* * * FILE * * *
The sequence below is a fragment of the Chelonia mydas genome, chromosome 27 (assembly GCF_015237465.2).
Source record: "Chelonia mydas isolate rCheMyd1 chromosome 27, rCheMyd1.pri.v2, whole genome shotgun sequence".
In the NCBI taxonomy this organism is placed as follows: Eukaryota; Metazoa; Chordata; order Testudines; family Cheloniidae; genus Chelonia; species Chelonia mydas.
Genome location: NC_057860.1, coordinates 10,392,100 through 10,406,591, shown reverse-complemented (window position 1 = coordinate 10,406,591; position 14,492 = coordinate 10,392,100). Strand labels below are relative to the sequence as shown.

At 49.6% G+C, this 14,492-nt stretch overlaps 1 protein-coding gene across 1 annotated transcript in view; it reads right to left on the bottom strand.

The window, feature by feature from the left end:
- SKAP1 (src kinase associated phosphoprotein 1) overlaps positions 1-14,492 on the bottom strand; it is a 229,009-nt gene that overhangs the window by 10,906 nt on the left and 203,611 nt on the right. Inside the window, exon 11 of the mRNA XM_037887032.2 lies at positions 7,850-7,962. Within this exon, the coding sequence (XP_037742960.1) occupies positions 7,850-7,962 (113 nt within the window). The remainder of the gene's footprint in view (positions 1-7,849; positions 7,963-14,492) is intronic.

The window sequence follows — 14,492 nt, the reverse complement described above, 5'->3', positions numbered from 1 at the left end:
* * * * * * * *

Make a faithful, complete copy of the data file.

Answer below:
The sequence below is a fragment of the Chelonia mydas genome, chromosome 27 (assembly GCF_015237465.2).
Source record: "Chelonia mydas isolate rCheMyd1 chromosome 27, rCheMyd1.pri.v2, whole genome shotgun sequence".
In the NCBI taxonomy this organism is placed as follows: Eukaryota; Metazoa; Chordata; order Testudines; family Cheloniidae; genus Chelonia; species Chelonia mydas.
Genome location: NC_057860.1, coordinates 10,392,100 through 10,406,591, shown reverse-complemented (window position 1 = coordinate 10,406,591; position 14,492 = coordinate 10,392,100). Strand labels below are relative to the sequence as shown.

At 49.6% G+C, this 14,492-nt stretch overlaps 1 protein-coding gene across 1 annotated transcript in view; it reads right to left on the bottom strand.

The window, feature by feature from the left end:
- SKAP1 (src kinase associated phosphoprotein 1) overlaps positions 1-14,492 on the bottom strand; it is a 229,009-nt gene that overhangs the window by 10,906 nt on the left and 203,611 nt on the right. Inside the window, exon 11 of the mRNA XM_037887032.2 lies at positions 7,850-7,962. Within this exon, the coding sequence (XP_037742960.1) occupies positions 7,850-7,962 (113 nt within the window). The remainder of the gene's footprint in view (positions 1-7,849; positions 7,963-14,492) is intronic.

The window sequence follows — 14,492 nt, the reverse complement described above, 5'->3', positions numbered from 1 at the left end: